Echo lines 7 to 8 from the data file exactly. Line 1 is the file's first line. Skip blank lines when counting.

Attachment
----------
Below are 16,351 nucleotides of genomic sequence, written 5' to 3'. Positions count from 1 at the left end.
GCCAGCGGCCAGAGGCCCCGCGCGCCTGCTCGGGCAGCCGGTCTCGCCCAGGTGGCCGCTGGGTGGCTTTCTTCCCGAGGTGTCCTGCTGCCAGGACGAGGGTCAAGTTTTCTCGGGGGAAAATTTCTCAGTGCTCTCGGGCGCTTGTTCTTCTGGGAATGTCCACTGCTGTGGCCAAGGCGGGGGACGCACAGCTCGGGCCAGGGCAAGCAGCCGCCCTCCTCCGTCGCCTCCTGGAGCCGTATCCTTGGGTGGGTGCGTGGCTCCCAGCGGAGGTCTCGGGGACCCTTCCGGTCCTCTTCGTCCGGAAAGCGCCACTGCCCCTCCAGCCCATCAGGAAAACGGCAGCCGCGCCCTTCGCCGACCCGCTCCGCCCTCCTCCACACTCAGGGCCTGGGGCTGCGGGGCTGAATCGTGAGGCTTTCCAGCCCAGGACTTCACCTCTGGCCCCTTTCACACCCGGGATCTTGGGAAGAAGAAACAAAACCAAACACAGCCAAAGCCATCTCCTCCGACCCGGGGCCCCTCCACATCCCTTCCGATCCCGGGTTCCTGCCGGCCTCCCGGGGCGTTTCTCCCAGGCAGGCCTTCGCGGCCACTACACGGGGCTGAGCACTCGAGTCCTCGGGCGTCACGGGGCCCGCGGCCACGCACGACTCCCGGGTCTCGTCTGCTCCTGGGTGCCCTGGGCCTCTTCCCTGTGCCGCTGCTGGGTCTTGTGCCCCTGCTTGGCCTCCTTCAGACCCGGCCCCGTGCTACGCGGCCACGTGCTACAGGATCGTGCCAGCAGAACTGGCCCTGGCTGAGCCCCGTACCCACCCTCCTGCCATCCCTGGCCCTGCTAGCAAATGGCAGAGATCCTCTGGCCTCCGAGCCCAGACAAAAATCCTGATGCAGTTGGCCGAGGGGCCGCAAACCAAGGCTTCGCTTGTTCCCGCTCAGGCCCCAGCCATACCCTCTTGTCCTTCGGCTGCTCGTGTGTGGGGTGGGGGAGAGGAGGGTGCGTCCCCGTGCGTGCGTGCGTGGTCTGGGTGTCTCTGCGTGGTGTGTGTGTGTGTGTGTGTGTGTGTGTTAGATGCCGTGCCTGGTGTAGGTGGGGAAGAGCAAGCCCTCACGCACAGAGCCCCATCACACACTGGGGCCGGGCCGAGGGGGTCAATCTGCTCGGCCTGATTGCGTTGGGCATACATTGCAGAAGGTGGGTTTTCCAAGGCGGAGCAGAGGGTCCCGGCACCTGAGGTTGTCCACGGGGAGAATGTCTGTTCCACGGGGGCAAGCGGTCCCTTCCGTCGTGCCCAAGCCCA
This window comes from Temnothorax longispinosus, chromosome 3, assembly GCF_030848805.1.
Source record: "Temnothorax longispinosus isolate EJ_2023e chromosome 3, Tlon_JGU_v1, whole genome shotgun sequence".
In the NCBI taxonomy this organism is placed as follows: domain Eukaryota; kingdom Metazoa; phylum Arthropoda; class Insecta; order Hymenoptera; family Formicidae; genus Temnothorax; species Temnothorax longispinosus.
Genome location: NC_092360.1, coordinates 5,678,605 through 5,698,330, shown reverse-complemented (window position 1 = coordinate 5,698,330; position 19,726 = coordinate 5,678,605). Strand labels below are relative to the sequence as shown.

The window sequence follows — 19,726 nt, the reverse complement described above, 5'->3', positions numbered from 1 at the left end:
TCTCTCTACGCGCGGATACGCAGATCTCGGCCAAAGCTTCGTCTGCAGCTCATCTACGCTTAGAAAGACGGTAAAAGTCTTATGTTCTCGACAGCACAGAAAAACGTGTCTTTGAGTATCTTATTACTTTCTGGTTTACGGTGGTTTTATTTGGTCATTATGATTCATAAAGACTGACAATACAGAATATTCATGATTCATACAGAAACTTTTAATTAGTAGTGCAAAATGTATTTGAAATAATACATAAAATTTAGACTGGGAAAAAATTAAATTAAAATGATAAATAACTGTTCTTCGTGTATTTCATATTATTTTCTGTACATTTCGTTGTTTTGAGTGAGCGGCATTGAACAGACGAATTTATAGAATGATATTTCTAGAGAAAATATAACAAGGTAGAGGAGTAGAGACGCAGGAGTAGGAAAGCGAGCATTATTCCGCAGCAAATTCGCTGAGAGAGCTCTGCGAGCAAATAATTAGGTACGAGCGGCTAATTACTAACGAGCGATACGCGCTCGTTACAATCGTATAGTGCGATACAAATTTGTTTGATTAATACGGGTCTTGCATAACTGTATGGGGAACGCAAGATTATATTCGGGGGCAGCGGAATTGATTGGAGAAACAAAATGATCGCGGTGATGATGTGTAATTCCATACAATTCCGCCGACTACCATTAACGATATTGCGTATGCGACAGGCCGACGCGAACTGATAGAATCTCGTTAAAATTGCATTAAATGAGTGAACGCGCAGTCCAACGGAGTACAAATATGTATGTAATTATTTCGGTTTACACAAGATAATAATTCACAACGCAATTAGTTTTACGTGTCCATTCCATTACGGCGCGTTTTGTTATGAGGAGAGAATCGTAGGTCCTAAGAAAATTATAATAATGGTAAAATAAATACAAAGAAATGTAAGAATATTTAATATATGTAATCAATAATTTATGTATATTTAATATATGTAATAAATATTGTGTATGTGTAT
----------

The window sequence follows — 19,726 nt, the reverse complement described above, 5'->3', positions numbered from 1 at the left end:
TCTCTCTACGCGCGGATACGCAGATCTCGGCCAAAGCTTCGTCTGCAGCTCATCTACGCTTAGAAAGACGGTAAAAGTCTTATGTTCTCGACAGCACAGAAAAACGTGTCTTTGAGTATCTTATTACTTTCTGGTTTACGGTGGTTTTATTTGGTCATTATGATTCATAAAGACTGACAATACAGAATATTCATGATTCATACAGAAACTTTTAATTAGTAGTGCAAAATGTATTTGAAATAATACATAAAATTTAGACTGGGAAAAAATTAAATTAAAATGATAAATAACTGTTCTTCGTGTATTTCATATTATTTTCTGTACATTTCGTTGTTTTGAGTGAGCGGCATTGAACAGACGAATTTATAGAATGATATTTCTAGAGAAAATATAACAAGGTAGAGGAGTAGAGACGCAGGAGTAGGAAAGCGAGCATTATTCCGCAGCAAATTCGCTGAGAGAGCTCTGCGAGCAAATAATTAGGTACGAGCGGCTAATTACTAACGAGCGATACGCGCTCGTTACAATCGTATAGTGCGATACAAATTTGTTTGATTAATACGGGTCTTGCATAACTGTATGGGGAACGCAAGATTATATTCGGGGGCAGCGGAATTGATTGGAGAAACAAAATGATCGCGGTGATGATGTGTAATTCCATACAATTCCGCCGACTACCATTAACGATATTGCGTATGCGACAGGCCGACGCGAACTGATAGAATCTCGTTAAAATTGCATTAAATGAGTGAACGCGCAGTCCAACGGAGTACAAATATGTATGTAATTATTTCGGTTTACACAAGATAATAATTCACAACGCAATTAGTTTTACGTGTCCATTCCATTACGGCGCGTTTTGTTATGAGGAGAGAATCGTAGGTCCTAAGAAAATTATAATAATGGTAAAATAAATACAAAGAAATGTAAGAATATTTAATATATGTAATCAATAATTTATGTATATTTAATATATGTAATAAATATTGTGTATGTGTAT